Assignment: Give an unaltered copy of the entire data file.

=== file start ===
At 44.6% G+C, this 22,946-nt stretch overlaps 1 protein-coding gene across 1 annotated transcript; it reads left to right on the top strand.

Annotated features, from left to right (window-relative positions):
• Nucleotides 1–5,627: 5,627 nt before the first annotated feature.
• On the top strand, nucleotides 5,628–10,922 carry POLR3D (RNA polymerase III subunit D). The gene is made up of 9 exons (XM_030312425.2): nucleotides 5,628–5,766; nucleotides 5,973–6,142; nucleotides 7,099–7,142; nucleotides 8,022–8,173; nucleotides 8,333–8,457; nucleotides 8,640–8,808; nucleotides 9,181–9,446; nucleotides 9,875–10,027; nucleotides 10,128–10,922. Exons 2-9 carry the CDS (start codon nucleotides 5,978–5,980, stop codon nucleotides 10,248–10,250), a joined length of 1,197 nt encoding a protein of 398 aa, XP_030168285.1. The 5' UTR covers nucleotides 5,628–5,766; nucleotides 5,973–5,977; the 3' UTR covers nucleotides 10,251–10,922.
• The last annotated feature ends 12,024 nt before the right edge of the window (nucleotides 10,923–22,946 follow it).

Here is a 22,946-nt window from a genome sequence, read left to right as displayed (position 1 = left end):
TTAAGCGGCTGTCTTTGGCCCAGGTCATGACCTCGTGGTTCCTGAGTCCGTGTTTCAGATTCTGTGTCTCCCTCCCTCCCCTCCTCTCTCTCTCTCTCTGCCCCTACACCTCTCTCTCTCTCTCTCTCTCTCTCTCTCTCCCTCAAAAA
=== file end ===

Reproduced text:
At 44.6% G+C, this 22,946-nt stretch overlaps 1 protein-coding gene across 1 annotated transcript; it reads left to right on the top strand.

Annotated features, from left to right (window-relative positions):
• Nucleotides 1–5,627: 5,627 nt before the first annotated feature.
• On the top strand, nucleotides 5,628–10,922 carry POLR3D (RNA polymerase III subunit D). The gene is made up of 9 exons (XM_030312425.2): nucleotides 5,628–5,766; nucleotides 5,973–6,142; nucleotides 7,099–7,142; nucleotides 8,022–8,173; nucleotides 8,333–8,457; nucleotides 8,640–8,808; nucleotides 9,181–9,446; nucleotides 9,875–10,027; nucleotides 10,128–10,922. Exons 2-9 carry the CDS (start codon nucleotides 5,978–5,980, stop codon nucleotides 10,248–10,250), a joined length of 1,197 nt encoding a protein of 398 aa, XP_030168285.1. The 5' UTR covers nucleotides 5,628–5,766; nucleotides 5,973–5,977; the 3' UTR covers nucleotides 10,251–10,922.
• The last annotated feature ends 12,024 nt before the right edge of the window (nucleotides 10,923–22,946 follow it).

Here is a 22,946-nt window from a genome sequence, read left to right as displayed (position 1 = left end):
TTAAGCGGCTGTCTTTGGCCCAGGTCATGACCTCGTGGTTCCTGAGTCCGTGTTTCAGATTCTGTGTCTCCCTCCCTCCCCTCCTCTCTCTCTCTCTCTGCCCCTACACCTCTCTCTCTCTCTCTCTCTCTCTCTCTCTCCCTCAAAAA